• In any other case that involves serious injuries, it could be a fifth-degree felony. This is punishable by $2,500 in fines and six to 12 months in jail.

Along with the criminal penalties, a person could suffer from a driver's license suspension. This applies to a commercial driver's license, a probationary license, a temporary instruction permit, and the nonresident operating privilege. Overall, the person cannot drive. Contact Schuerger Shunnarah Trial Attorneys to find out if you can sue for emotional distress after car accident Ohio.

It's Illegal to Leave the Scene in Ohio

If one breaks the law and leaves the scene of an accident on any public road/highway, it's a hit-skip. Penalties can include suspension of the offender's driver's license for at least six months, jail time of up to six months, fines of $500, and more.

However, if someone leaves the scene of an accident where a serious injury occurred, the charges could be more severe. Still, the driver who fled the scene must have known there was a serious injury, which could boost the criminal charges to a fourth-degree felony. Likewise, it's considered a second-degree felony if they knew someone had died.

Many times, drivers will leave the scene of an accident because they're scared. They might fear they'll rack up other offenses. For example, they're driving on a revoked or suspended license, they don't have adequate or any insurance, or they were distracted or driving drunk.

Regardless, leaving the scene of the accident isn't worth the extra traffic violations and criminal offenses, such as aggravated vehicular assault or vehicular homicide.

Filing a Lawsuit or Insurance Company Claim After a Hit-and-run Accident

Filing a Lawsuit or Insurance Company Claim After a Hit-and-run Accident

Sometimes, crashes are minor, such as hitting a curb and damaging a mailbox. However, hit-skip convictions don't occur unless the driver left the scene of an accident knowingly.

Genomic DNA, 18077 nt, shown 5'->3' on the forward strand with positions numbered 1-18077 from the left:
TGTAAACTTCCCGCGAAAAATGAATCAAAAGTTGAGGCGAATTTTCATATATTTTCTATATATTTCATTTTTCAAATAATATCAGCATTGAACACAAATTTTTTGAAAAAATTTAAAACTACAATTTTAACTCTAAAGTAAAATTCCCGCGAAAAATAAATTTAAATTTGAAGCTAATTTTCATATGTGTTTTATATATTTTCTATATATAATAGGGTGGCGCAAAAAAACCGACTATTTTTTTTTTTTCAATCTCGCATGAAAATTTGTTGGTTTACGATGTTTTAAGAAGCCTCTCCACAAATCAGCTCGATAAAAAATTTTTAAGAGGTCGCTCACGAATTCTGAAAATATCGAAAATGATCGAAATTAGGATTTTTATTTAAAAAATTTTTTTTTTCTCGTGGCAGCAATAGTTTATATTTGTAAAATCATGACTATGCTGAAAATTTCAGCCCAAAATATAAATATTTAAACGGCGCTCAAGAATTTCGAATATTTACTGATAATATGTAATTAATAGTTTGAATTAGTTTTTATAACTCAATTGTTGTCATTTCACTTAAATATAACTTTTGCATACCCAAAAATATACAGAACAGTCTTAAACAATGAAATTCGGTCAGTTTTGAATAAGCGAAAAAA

If one has uninsured motorist coverage on the car insurance plan, it could cover the medical costs and property damages incurred. However, Ohio's uninsured motorist coverage doesn't cover anything from a hit and run, and it's not required. Instead, residents will use personal injury protection, collision coverage, and medical payments coverage to deal with injuries or car damages after a hit-skip.

It's best to speak with the insurance company about not being at fault to reduce the chance of having higher insurance rates in the future.

How Will Schuerger Shunnarah Trial Attorneys Assist Victims

Victims often feel hopeless after a vehicular accident, especially when they know they did nothing wrong. Whether it was drunk driving, reckless driving, or hit-and-run accidents, an experienced car accident attorney in Cincinnati OH can assist. Insurance companies are difficult to deal with and may not pay without a fight.

When a victim wants to pursue a claim for a personal injury, it's crucial to hire an attorney. Schuerger Shunnarah Trial Attorneys is here to assist. The lawyer will gather evidence from the scene of an accident and always goes to war for Cincy. Please call (833) 692- 5038 for a free consultation today!